7. “Marie Antoinette” (Feat. Big Freedia) – Boyfriend [Prod. by DXXXY]: New Orleans rapper Boyfriend enlists the queen of Bounce to take an already goofy track to previously unexplored levels of goofiness. I still can’t decide whether I like Boyfriend, but this song is definitely a lot of fun.

8. “Rude Tings – Lulu Be.: Lulu Be. lists Chicago, Ethiopia as her hometown on Soundcloud. On “Rude Tings,” she saunters in semi-affected pidgeon English over a driving Africana drumbeat. Another one to make your bub bubs bounce.

9. “Champion” (DJ Vadim Remix Feat. Mr. Lexx & Syross) – Numa Crew: “Champion” is a global collaboration between DJ Vadim (originally from Leningrad, USSR), Numa Crew (Florence, Italy), Mr. Lexx (Kingston, Jamaica), and Syross (London, England). The result is pretty special.

10. “No Target” – 21 Savage [Prod. by Brodinski]: “No Target” is the only song with any real star power on The Sour Patch Kid, the same tape that brought us “Get Me Some More” (Track 4 on this playlist). 21 Savage moved to the front of the pack among Atlanta up-and-comers this summer, alongside Lil Yachty and Lil Uzi Vert, with Savage Mode, a collab mixtape with legendary Atlanta producer Metro Boomin. On “No Target,” Brodinski takes a page out of Metro’s book, letting his production serve as an unobtrusive backdrop that perfectly accents 21’s dark, monotone flow.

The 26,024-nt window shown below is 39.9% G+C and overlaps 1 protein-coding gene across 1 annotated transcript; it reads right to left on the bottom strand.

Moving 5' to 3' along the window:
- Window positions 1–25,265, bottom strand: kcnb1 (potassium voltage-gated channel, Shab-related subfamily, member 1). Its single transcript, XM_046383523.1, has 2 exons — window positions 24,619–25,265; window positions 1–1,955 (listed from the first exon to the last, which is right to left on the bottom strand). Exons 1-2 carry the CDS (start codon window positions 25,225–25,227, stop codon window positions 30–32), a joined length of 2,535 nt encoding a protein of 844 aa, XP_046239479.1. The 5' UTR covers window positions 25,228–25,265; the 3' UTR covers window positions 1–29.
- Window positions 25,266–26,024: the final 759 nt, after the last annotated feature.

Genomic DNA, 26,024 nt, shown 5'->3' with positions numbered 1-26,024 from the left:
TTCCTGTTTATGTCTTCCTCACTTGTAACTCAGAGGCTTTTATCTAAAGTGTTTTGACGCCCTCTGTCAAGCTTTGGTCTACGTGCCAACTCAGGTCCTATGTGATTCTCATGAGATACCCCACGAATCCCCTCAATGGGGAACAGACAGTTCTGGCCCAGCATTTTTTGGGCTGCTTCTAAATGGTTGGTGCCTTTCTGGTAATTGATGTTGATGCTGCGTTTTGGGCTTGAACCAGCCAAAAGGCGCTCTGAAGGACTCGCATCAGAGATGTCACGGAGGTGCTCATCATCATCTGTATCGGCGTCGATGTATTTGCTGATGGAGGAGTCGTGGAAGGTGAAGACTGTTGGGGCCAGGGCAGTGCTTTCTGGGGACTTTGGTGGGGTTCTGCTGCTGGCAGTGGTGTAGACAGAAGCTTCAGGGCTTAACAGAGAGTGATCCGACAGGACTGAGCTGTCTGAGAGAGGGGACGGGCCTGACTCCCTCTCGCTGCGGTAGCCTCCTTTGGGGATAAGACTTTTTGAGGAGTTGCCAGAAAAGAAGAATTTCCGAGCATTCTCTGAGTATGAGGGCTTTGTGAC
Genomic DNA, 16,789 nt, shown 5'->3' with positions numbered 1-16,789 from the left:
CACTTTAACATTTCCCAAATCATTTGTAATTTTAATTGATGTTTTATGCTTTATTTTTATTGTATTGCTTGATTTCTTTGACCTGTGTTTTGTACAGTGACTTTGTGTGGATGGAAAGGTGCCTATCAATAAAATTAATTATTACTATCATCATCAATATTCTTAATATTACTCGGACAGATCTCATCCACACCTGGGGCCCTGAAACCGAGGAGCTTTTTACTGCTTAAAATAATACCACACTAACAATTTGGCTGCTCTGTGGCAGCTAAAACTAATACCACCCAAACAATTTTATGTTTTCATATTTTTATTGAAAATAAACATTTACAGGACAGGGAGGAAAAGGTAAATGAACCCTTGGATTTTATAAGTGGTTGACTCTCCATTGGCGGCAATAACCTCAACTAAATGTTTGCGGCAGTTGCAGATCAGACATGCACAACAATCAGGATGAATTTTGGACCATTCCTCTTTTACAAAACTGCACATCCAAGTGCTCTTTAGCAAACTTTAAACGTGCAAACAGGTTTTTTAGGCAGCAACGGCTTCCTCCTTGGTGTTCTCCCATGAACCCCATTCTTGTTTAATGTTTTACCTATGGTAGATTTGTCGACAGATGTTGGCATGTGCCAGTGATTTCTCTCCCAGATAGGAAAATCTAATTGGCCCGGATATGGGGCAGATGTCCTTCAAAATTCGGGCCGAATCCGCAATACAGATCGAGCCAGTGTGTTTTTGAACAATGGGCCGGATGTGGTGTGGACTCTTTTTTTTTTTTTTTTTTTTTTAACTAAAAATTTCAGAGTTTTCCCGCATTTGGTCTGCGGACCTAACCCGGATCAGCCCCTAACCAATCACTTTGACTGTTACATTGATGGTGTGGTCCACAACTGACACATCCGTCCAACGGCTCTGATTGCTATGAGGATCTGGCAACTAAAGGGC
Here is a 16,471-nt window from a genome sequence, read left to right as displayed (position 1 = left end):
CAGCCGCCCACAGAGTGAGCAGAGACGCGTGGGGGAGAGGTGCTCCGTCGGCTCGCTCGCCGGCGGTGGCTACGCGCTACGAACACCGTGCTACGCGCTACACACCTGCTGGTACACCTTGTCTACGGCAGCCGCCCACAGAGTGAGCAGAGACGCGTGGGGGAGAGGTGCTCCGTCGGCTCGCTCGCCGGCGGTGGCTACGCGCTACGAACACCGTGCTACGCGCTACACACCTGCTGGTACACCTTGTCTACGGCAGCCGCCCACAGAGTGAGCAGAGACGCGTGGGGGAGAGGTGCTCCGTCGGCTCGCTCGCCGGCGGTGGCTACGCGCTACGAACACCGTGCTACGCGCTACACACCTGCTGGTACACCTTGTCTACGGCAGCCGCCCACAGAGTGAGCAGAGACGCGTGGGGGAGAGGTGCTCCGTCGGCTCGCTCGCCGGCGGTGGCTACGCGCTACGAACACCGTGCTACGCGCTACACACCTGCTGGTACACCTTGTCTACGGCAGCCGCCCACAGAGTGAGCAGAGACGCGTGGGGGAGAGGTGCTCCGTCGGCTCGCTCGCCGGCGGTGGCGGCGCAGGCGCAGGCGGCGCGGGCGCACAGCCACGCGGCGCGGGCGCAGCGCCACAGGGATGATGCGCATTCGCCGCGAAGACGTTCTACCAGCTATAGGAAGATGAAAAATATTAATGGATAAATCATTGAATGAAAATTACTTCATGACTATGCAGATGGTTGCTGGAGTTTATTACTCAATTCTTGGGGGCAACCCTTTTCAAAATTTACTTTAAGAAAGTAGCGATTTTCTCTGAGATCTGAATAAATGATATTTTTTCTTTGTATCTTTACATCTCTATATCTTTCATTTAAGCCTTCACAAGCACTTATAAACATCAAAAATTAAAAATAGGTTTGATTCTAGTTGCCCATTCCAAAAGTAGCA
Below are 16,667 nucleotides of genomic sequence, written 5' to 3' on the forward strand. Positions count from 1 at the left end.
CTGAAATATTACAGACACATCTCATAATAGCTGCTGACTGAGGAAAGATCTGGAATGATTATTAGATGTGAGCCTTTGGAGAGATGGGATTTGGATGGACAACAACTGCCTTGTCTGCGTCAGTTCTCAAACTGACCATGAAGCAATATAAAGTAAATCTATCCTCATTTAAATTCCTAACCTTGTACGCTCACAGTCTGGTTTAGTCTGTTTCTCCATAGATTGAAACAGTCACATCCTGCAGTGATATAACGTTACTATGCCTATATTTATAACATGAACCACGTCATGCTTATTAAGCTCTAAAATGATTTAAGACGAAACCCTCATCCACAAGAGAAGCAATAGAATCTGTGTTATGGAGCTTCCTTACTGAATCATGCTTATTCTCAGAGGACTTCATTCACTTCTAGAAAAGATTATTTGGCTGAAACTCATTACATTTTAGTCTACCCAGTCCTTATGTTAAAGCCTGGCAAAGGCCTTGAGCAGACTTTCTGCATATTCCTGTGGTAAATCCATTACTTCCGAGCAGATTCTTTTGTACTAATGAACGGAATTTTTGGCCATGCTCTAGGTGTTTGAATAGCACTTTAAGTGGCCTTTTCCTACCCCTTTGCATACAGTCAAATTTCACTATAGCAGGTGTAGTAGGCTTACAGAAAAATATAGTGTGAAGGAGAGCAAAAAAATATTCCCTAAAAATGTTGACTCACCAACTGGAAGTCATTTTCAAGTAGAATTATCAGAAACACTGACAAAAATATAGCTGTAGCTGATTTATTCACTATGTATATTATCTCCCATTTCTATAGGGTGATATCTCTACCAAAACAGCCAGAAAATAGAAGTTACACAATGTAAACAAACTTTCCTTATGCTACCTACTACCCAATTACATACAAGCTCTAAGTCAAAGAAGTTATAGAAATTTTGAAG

11. “Drowning” (Feat. BADBADNOTGOOD) – Mick Jenkins: I was surprised and excited by this collab between Chicago rapper Mick Jenkins and hip-hop/jazz frontiersmen BADBADNOTGOOD. It sat at the top of my Soundcloud stream for a couple of weeks as the sponsored track, which was both bad and good, because I got a little sick of hearing it, but was also able to appreciate some of its subtler qualities. “Drowning” is a bold move for Mick Jenkins, more art song than traditional hip-hop track. For some reason, he insists on rhyming “situation” with “lituation” about 20 times, but once you get past that, it’s a really interesting piece of music. BBNG’s instrumentals are much more present here than they are anywhere on the group’s collab album with Ghostface Killah (Sour Soul), possibly hinting at a new direction for the group. The song builds slowly, allowing for a complex instrumental structure and a feeling of desperate tension and satisfying release when Mick finally starts rapping just before the 3-minute mark. At 6 minutes, “Drowning” is the longest track on this playlist, but it somehow still manages to leave me wanting more.